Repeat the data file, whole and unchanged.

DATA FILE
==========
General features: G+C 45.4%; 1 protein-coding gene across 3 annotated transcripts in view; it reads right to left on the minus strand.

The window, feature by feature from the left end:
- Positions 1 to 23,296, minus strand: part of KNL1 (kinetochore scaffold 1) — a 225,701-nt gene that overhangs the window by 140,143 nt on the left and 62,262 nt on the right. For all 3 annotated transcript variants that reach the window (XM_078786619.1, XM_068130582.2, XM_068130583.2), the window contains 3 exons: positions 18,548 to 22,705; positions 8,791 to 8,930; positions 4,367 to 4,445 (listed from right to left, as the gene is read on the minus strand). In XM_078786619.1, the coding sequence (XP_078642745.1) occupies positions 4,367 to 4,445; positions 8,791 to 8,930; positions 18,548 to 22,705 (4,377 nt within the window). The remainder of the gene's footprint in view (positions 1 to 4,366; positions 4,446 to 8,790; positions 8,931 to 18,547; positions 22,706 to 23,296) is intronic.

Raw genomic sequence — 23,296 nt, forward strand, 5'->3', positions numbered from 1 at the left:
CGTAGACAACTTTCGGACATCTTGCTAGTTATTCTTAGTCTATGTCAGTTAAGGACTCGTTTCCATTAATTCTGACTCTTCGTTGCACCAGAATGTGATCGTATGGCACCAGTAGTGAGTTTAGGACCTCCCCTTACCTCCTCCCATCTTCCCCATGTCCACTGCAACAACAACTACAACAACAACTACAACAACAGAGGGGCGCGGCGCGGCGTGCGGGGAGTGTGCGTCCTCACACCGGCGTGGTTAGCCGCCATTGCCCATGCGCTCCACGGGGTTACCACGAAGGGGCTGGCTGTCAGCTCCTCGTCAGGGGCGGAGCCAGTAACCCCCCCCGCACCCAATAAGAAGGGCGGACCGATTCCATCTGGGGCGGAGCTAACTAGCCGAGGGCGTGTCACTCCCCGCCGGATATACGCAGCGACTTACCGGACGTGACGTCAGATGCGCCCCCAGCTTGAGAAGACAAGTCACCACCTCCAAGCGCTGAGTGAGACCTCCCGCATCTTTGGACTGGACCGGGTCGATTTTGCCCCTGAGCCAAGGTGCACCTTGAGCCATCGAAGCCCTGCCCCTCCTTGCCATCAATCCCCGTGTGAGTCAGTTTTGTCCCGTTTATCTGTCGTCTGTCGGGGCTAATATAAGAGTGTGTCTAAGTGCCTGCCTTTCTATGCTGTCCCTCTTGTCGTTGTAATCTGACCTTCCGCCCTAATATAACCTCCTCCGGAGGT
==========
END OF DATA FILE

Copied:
General features: G+C 45.4%; 1 protein-coding gene across 3 annotated transcripts in view; it reads right to left on the minus strand.

The window, feature by feature from the left end:
- Positions 1 to 23,296, minus strand: part of KNL1 (kinetochore scaffold 1) — a 225,701-nt gene that overhangs the window by 140,143 nt on the left and 62,262 nt on the right. For all 3 annotated transcript variants that reach the window (XM_078786619.1, XM_068130582.2, XM_068130583.2), the window contains 3 exons: positions 18,548 to 22,705; positions 8,791 to 8,930; positions 4,367 to 4,445 (listed from right to left, as the gene is read on the minus strand). In XM_078786619.1, the coding sequence (XP_078642745.1) occupies positions 4,367 to 4,445; positions 8,791 to 8,930; positions 18,548 to 22,705 (4,377 nt within the window). The remainder of the gene's footprint in view (positions 1 to 4,366; positions 4,446 to 8,790; positions 8,931 to 18,547; positions 22,706 to 23,296) is intronic.

Raw genomic sequence — 23,296 nt, forward strand, 5'->3', positions numbered from 1 at the left:
CGTAGACAACTTTCGGACATCTTGCTAGTTATTCTTAGTCTATGTCAGTTAAGGACTCGTTTCCATTAATTCTGACTCTTCGTTGCACCAGAATGTGATCGTATGGCACCAGTAGTGAGTTTAGGACCTCCCCTTACCTCCTCCCATCTTCCCCATGTCCACTGCAACAACAACTACAACAACAACTACAACAACAGAGGGGCGCGGCGCGGCGTGCGGGGAGTGTGCGTCCTCACACCGGCGTGGTTAGCCGCCATTGCCCATGCGCTCCACGGGGTTACCACGAAGGGGCTGGCTGTCAGCTCCTCGTCAGGGGCGGAGCCAGTAACCCCCCCCGCACCCAATAAGAAGGGCGGACCGATTCCATCTGGGGCGGAGCTAACTAGCCGAGGGCGTGTCACTCCCCGCCGGATATACGCAGCGACTTACCGGACGTGACGTCAGATGCGCCCCCAGCTTGAGAAGACAAGTCACCACCTCCAAGCGCTGAGTGAGACCTCCCGCATCTTTGGACTGGACCGGGTCGATTTTGCCCCTGAGCCAAGGTGCACCTTGAGCCATCGAAGCCCTGCCCCTCCTTGCCATCAATCCCCGTGTGAGTCAGTTTTGTCCCGTTTATCTGTCGTCTGTCGGGGCTAATATAAGAGTGTGTCTAAGTGCCTGCCTTTCTATGCTGTCCCTCTTGTCGTTGTAATCTGACCTTCCGCCCTAATATAACCTCCTCCGGAGGT